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Chiefs to Start Fund for Orphaned Baby; Dems, GOP Far Apart on Fiscal Cliff; Report: Kardashian Visit Ends in Protest; Chiefs React to Murder Suicide; "Sports Illustrated" Names Sportsman of the Year

Aired December 3, 2012 - 09:30   ET



CAROL COSTELLO, CNN ANCHOR: Thirty minutes past the hour. Good morning to you. I'm Carol Costello. Thank you so much for joining me.

Stories we're watching right now in THE NEWSROOM:

The NFL Kansas City Chiefs reportedly plan to start a fund for the baby of one of their players, Jovan Belcher, who police say killed the baby's mother Saturday and himself.

Earlier this morning, Belcher's agent spoke to CNN, said the tragedy is troubling everyone.


JOE LINTA, JOVAN BELCHER'S AGENT: The how and why is the crazy of this. There's nothing in my relationship with him that would indicate any troubling past, anything that troubled him, that would have caused him to commit such a heinous act as this. And we just -- we'll never know, unfortunately.


COSTELLO: Maybe not. So far, police have said little about why this happened.

In Paulsboro, New Jersey, residents are being told to stay in doors after Friday's train derailment. Coast Guard says heightened chemical levels in the air are the reason. All schools in the area have been closed as a precaution.

One words like "flabbergasted," "rope-a-dope" and our favorite political word "nonstarter" start flying around, you know we're about to fall off the fiscal cliff. Not yet.

But it sure doesn't look like. President Obama laid out his plan -- $1.6 trillion in taxes on the rich and $400 billion in cuts. Republicans say they're -- well, flabbergasted.

And today, Grover Norquist, who is against any tax increase, has an idea. If you want to know who's negotiating in good faith, put it on TV. (BEGIN VIDEO CLIP)

GROVER NORQUIST, PRESIDENT, AMERICANS FOR TAX REFORM: It's the president who's threatening to raise taxes on the middle class if he doesn't stomp his feet and get his way. He should get into a room with C-Span cameras there so instead of hearing rhetoric like this, that all show no economic. Let's have it in front of C-Span cameras.

And if the Republicans are being reasonable, we'll see that. If they're not, we'll see that. Got to have cameras in that room.


COSTELLO: I personally love C-Span as do CNN contributors L.Z. Granderson and Will Cain.

Welcome to both of you.


L.Z. GRANDERSON, CNN CONTRIBUTOR: Let's start there. I would love to watch the negotiations in real time.

Does Mr. Norquist have a dandy idea, L.Z.?

GRANDERSON: I don't think so. I really don't. I mean, how many people are watching C-Span now? I mean, that's not the bash C-Span. It's just a fact that it's not as if this negotiation is going to last like 45 minutes with 18 minutes of commercials. It's going to go for hours and hours and hours.

And so, I severely doubt the American people are going to sit there. They don't have time to sit there and watch these two parties go back and forth. While I think it's a novel idea, it's just isn't one I think that's necessarily going to happen nor should it happen.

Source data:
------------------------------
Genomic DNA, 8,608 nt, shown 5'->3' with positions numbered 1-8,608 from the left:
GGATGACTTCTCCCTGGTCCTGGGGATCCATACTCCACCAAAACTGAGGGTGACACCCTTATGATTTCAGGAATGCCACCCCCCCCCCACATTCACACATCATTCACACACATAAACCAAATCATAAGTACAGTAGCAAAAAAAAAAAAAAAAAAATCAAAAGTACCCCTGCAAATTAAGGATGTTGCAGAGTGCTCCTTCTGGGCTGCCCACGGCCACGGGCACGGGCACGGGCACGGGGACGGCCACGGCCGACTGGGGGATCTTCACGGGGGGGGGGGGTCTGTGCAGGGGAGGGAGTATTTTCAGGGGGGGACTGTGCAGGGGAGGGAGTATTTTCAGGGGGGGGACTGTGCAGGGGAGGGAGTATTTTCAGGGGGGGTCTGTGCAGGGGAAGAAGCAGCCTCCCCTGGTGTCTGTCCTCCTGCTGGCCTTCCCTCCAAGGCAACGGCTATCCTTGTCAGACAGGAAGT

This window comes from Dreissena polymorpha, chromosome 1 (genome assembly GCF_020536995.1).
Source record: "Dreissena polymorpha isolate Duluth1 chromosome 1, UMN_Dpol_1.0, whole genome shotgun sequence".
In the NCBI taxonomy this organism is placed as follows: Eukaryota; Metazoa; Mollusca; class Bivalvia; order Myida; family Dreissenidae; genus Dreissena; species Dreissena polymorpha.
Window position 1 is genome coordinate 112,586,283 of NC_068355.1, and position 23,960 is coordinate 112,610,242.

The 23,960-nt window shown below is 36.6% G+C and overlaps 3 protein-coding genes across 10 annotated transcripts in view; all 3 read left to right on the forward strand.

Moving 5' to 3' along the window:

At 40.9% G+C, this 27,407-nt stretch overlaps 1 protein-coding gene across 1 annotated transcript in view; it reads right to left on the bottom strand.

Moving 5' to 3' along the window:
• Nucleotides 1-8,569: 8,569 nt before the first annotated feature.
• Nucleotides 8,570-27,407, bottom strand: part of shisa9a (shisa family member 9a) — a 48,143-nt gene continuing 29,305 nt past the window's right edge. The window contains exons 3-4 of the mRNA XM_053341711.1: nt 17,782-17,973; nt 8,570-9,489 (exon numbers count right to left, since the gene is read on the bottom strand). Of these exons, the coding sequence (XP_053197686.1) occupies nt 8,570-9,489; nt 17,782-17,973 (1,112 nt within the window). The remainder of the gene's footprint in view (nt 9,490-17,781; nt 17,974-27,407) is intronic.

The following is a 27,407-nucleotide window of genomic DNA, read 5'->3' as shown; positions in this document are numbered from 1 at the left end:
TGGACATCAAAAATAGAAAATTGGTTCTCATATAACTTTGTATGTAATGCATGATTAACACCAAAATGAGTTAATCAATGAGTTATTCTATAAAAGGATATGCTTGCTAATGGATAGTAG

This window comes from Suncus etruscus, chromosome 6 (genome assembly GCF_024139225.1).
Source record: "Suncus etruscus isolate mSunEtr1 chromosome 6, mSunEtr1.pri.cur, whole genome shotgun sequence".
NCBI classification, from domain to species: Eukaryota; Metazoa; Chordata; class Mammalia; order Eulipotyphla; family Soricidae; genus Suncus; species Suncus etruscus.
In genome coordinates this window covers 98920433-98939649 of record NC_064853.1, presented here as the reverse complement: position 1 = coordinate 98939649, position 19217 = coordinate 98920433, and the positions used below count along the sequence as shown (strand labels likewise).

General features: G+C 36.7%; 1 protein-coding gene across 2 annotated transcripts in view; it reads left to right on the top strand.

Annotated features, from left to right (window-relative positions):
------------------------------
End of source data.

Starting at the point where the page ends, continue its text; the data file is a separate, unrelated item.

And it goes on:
CAIN: Come on, come on.

COSTELLO: And really a lot of the negotiations go on, you know, not in the same room, right? Will?

CAIN: That's true, Carol. But come on. We can put both TV on pause for a few minutes and let a few hours of negotiation play out.

It's really not about the ratings and how many Americans would tune in. It's about getting these two sides on the record so the way they posture in public and on Sunday talk shows reflects the way they're actually negotiating.

You know, I will remind you -- during the Obamacare negotiations and back and forth between Congress and the president, it was a pretty fascinating thing to air when the president sat down with Congress and had his exchange with Paul Ryan over the intricacies of Obamacare. It was useful. This could be useful as well.

COSTELLO: I actually agree with Will, L.Z. I think it would be a real education for people.

GRANDERSON: For what people? Us. We're the ones that are into this kind of stuff. But the American people, they're not.

I mean, think about the number of people who still think President Obama was not born in this country. Think about the number of people who believe that President Obama is not a Christian despite the amount of information we tell them over and over again. They still hold on to their partisan values and thoughts.

And so, that's why I don't think this will be productive, because it doesn't really matter how much facts you give people. They're going to believe what they want to believe.

COSTELLO: Will, I just saw the movie "Lincoln," that gave me more faith in America.

GRANDERSON: I saw "Skyfall" instead. I'm thinking everybody's a spy. So --

COSTELLO: No. I mean honestly, you do wonder how much of this is posturing. So when Senator Lindsey Graham comes out and says, I'm sure we're going off the political cliff. I'm sure the Democrats have come to this political solution that they're going to let us go off the fiscal cliff, they're going to blame -- blah, blah, blah, blah, blah.

But I kind of don't believe that. At least I don't want to believe it.

CAIN: But, you know, you just misspoke. But it was actually -- it was actually poignant. You said the political cliff instead of the fiscal cliff. So, I think that's actually apropos.

See, the deal is here, both sides have to ask themselves, who is going to be hurt politically by going over the fiscal cliff. And the answer, no matter how you look at this, seems to be Republicans.

So, Republicans are going to have to realize that not coming back with some kind of offer -- this is what's got to happen. Republicans got to respond to this ridiculous offer that President Obama put forward with their own. And then both sides will -- will beat it up and say how terrible it is. But at least the ball will get moving forward.